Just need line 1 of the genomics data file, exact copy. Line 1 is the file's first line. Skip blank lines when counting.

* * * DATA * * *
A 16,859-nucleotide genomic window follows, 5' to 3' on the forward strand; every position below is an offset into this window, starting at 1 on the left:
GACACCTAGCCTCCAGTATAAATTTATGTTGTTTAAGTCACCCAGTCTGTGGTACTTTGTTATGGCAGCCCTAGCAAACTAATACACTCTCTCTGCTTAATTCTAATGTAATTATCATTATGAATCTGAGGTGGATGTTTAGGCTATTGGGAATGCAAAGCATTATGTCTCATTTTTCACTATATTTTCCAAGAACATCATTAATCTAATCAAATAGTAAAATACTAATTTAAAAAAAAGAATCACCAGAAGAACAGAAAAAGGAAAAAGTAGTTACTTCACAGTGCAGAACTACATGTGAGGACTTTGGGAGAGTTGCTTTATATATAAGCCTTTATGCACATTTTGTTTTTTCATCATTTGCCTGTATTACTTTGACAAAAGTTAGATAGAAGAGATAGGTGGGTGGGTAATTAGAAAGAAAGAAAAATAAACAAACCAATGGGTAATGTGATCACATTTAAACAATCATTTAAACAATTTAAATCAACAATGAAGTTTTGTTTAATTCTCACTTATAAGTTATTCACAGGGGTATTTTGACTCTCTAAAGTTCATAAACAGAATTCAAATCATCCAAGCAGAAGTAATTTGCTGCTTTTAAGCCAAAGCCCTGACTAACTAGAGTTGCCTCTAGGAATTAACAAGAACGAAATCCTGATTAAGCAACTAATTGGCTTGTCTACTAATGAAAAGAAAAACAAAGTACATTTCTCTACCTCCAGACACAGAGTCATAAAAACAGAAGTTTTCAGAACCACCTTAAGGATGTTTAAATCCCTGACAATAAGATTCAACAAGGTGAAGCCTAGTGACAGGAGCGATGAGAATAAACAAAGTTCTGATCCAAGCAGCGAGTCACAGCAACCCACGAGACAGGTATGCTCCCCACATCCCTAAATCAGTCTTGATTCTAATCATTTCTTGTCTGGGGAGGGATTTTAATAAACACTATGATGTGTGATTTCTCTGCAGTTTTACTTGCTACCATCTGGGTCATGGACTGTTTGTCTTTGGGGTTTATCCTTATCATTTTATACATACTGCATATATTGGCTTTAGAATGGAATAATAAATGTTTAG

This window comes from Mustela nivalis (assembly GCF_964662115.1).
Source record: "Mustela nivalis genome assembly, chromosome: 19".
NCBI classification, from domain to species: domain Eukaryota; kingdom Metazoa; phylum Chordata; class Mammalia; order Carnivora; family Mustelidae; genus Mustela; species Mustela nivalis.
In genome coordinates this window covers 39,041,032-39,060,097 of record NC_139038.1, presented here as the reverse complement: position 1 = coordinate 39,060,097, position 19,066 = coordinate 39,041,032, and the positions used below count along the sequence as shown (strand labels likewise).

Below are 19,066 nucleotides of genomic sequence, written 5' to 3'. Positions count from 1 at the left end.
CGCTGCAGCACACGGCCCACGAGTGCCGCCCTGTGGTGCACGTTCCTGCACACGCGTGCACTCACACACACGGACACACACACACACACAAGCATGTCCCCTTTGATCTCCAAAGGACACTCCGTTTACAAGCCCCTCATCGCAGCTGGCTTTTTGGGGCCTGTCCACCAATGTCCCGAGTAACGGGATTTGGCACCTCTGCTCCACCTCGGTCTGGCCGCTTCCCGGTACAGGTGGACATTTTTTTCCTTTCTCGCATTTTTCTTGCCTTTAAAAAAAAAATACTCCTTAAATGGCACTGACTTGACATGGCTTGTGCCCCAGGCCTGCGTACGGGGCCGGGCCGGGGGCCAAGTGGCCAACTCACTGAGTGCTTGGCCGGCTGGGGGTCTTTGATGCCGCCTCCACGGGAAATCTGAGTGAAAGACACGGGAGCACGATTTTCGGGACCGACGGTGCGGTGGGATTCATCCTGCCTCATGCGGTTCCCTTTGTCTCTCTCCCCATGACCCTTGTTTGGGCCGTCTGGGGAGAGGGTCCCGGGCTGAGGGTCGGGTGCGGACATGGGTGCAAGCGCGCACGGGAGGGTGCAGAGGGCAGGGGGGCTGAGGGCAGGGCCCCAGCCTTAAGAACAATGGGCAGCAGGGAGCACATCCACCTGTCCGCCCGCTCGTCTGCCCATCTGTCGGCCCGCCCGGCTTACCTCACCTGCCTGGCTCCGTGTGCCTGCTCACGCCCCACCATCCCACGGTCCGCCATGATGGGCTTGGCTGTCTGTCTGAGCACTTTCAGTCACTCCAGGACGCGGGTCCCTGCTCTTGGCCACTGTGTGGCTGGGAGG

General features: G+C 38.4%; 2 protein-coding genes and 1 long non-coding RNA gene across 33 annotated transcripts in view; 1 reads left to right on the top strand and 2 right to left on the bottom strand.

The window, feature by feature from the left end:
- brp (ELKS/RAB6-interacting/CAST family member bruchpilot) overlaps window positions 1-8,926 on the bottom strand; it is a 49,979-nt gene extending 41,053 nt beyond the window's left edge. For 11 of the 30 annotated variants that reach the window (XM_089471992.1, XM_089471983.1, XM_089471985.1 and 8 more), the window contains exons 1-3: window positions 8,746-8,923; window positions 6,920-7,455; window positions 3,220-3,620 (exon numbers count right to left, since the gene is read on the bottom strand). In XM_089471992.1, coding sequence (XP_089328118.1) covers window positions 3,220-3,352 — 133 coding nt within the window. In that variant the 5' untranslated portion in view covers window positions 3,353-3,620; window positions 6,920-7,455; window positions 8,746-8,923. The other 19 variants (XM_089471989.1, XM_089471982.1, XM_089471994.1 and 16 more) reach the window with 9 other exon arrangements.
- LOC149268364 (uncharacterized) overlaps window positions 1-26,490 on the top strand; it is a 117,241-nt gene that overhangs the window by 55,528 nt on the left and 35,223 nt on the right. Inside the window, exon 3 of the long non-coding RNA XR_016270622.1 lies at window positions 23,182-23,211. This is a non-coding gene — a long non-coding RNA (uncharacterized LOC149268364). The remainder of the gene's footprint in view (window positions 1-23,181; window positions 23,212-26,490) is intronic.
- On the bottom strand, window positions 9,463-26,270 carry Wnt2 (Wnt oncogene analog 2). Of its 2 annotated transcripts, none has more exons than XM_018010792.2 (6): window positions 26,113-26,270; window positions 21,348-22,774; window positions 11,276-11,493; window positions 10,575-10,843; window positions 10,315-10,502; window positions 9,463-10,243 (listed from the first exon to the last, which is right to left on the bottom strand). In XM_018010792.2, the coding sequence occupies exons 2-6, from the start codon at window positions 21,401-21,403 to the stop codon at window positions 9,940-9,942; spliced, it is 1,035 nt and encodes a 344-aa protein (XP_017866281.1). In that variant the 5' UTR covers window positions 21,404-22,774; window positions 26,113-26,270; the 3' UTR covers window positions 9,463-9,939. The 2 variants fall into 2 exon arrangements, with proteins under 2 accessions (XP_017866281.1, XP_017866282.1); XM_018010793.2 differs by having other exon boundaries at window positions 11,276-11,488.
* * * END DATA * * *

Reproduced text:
A 16,859-nucleotide genomic window follows, 5' to 3' on the forward strand; every position below is an offset into this window, starting at 1 on the left: